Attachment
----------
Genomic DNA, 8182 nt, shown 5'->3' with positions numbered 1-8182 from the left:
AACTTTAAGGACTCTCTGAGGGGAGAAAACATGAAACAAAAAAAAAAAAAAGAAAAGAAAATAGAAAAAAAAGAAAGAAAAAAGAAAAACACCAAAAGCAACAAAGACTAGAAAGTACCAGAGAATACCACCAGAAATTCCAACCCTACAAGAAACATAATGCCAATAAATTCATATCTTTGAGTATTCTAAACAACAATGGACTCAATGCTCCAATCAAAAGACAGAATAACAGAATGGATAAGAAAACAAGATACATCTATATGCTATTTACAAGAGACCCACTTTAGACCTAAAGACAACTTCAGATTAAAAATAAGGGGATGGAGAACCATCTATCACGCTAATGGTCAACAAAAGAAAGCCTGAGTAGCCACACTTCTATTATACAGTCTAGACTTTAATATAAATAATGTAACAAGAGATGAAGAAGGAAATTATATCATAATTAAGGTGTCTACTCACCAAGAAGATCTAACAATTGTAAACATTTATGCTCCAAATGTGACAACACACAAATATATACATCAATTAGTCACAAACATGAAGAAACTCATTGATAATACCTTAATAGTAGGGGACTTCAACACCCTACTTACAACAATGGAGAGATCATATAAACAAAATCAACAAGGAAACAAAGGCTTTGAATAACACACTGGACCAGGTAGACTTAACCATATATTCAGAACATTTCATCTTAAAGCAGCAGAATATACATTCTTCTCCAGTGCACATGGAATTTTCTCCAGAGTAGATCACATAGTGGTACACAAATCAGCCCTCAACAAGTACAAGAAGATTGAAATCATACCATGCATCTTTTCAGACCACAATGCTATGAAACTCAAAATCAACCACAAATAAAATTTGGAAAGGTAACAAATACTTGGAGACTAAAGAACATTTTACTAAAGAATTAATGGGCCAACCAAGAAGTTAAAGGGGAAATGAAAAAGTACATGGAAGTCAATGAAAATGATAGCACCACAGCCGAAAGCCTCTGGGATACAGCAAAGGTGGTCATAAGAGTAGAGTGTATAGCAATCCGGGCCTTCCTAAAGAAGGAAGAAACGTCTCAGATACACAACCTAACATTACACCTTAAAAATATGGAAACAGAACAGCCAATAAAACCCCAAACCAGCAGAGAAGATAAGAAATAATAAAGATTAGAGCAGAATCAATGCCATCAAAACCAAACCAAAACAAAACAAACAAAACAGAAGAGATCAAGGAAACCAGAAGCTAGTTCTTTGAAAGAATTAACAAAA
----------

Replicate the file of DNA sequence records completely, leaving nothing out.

Genomic DNA, 8182 nt, shown 5'->3' with positions numbered 1-8182 from the left:
AACTTTAAGGACTCTCTGAGGGGAGAAAACATGAAACAAAAAAAAAAAAAAGAAAAGAAAATAGAAAAAAAAGAAAGAAAAAAGAAAAACACCAAAAGCAACAAAGACTAGAAAGTACCAGAGAATACCACCAGAAATTCCAACCCTACAAGAAACATAATGCCAATAAATTCATATCTTTGAGTATTCTAAACAACAATGGACTCAATGCTCCAATCAAAAGACAGAATAACAGAATGGATAAGAAAACAAGATACATCTATATGCTATTTACAAGAGACCCACTTTAGACCTAAAGACAACTTCAGATTAAAAATAAGGGGATGGAGAACCATCTATCACGCTAATGGTCAACAAAAGAAAGCCTGAGTAGCCACACTTCTATTATACAGTCTAGACTTTAATATAAATAATGTAACAAGAGATGAAGAAGGAAATTATATCATAATTAAGGTGTCTACTCACCAAGAAGATCTAACAATTGTAAACATTTATGCTCCAAATGTGACAACACACAAATATATACATCAATTAGTCACAAACATGAAGAAACTCATTGATAATACCTTAATAGTAGGGGACTTCAACACCCTACTTACAACAATGGAGAGATCATATAAACAAAATCAACAAGGAAACAAAGGCTTTGAATAACACACTGGACCAGGTAGACTTAACCATATATTCAGAACATTTCATCTTAAAGCAGCAGAATATACATTCTTCTCCAGTGCACATGGAATTTTCTCCAGAGTAGATCACATAGTGGTACACAAATCAGCCCTCAACAAGTACAAGAAGATTGAAATCATACCATGCATCTTTTCAGACCACAATGCTATGAAACTCAAAATCAACCACAAATAAAATTTGGAAAGGTAACAAATACTTGGAGACTAAAGAACATTTTACTAAAGAATTAATGGGCCAACCAAGAAGTTAAAGGGGAAATGAAAAAGTACATGGAAGTCAATGAAAATGATAGCACCACAGCCGAAAGCCTCTGGGATACAGCAAAGGTGGTCATAAGAGTAGAGTGTATAGCAATCCGGGCCTTCCTAAAGAAGGAAGAAACGTCTCAGATACACAACCTAACATTACACCTTAAAAATATGGAAACAGAACAGCCAATAAAACCCCAAACCAGCAGAGAAGATAAGAAATAATAAAGATTAGAGCAGAATCAATGCCATCAAAACCAAACCAAAACAAAACAAACAAAACAGAAGAGATCAAGGAAACCAGAAGCTAGTTCTTTGAAAGAATTAACAAAA